The number one and two crypto assets by market capitalisation are currently trading at a large premium across South Korean exchanges. Bitcoin is selling close to $800 more than the rest of the world and Ether at around $20 higher.
Normally, when such a premium appears, traders are quick to arbitrage out the price difference. This may be taking longer than usual, however, due to regulations introduced last year in the nation.
South Korean Bitcoin Exchanges are an Arbitrage Trader’s Dream Right Now, So Where Are They?
As mentioned, Bitcoin is currently trading at around $800 more at many of the crypto asset exchanges serving South Korea than it is elsewhere. To buy an entire Bitcoin right now would cost more than $12,600 at almost all of the major exchanges in the nation.
Performing similarly is the second largest crypto asset, Ether – the native asset to the Ethereum network. The price of a single ETH token at the time of writing in South Korea is around $20 more than it is across the world. Whereas Ether is now trading at around $305 on the likes of Coinbase or Bitfinex, for example, it trades at $325 or more on South Korean exchanges.
Given the fragmented and volatile nature of the crypto markets, opportunities to profit with very little risk pop up like this all the time. Usually, traders swoop in and take advantage by selling high and buying low at the same time – arbitraging. However, this has not been the case with the South Korean exchanges yet.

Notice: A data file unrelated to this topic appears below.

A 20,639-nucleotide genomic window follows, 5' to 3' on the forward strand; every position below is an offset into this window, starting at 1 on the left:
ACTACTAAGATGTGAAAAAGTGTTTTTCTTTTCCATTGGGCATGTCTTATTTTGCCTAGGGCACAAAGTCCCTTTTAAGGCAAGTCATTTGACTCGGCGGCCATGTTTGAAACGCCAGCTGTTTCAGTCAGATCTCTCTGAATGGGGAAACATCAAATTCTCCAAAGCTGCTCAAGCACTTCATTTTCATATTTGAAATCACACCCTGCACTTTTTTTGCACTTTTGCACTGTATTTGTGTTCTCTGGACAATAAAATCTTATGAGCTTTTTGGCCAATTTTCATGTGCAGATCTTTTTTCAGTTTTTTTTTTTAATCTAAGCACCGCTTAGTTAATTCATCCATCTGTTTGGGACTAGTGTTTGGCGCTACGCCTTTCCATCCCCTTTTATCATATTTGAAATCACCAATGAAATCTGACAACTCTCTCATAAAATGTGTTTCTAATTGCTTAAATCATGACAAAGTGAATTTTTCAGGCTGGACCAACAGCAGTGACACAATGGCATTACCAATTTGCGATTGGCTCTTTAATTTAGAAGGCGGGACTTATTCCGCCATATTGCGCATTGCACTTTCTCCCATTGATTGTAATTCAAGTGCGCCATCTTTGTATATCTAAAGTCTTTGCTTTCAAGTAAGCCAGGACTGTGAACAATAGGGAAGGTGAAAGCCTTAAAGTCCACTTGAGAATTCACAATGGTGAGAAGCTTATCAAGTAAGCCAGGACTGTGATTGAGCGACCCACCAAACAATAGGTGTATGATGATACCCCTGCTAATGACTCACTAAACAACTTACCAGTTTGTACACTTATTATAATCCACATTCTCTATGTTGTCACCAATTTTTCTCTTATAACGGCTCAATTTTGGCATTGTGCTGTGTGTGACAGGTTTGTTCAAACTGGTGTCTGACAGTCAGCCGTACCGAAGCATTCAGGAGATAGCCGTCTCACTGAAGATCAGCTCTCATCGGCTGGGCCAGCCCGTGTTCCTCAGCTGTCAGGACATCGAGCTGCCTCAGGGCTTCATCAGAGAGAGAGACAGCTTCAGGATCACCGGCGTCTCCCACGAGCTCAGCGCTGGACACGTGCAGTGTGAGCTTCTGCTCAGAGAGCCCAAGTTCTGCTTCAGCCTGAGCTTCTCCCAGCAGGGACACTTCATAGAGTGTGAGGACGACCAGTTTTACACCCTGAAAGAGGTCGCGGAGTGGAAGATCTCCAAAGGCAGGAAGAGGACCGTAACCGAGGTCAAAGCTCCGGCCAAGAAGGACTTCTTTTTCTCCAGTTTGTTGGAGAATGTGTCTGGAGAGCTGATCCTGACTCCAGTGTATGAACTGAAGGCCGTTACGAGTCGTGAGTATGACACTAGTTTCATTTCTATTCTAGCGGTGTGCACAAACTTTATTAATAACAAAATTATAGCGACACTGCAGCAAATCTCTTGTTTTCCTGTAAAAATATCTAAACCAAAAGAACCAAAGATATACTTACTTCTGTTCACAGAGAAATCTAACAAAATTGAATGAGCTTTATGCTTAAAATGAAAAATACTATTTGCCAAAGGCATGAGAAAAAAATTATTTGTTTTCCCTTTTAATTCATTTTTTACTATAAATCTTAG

One theory as to why the price difference has not yet been arbitraged away is that the recent new regulatory measures have made it so that the pool of potential traders willing (or even capable) of making the necessary trades is far smaller than it has been previously.
To arbitrage trade across crypto exchanges one would need an account at the exchange with the low price and the South Korean venue where such a Bitcoin premium can be observed. The recently-introduced regulations stipulate that exchange accounts must be created in person through a bank account belonging to the user. The country’s regulators green lighted banks and exchanges working together, providing the latter can demonstrate robust observation of local KYC and AML regulators. Whilst this is certainly a boon for the nation’s digital asset industry, it severely limits the access to the market and price premiums stand a greater chance of remaining unchecked for longer as a result.
Evidently, there is huge demand for Bitcoin and other crypto assets coming from South Korea right now. The nation’s leading exchange by trading volume, UpBit, saw a reported half a billion dollars be traded over the last 24-hours alone.
Supporting the idea that South Koreans are hungry for cryptocurrency once again is a report in Trust Nodes. The publication claims that an employee at one of the nation’s banks complained at the extra work demanded of them thanks to the regulatory requirements and the sheer numbers of people wanting to open up trading accounts at one of the nation’s crypto exchanges of late.
Related Reading: South Korean Bitcoin Exchanges Post Highest Fiat Influx
Featured Image from Shutterstock.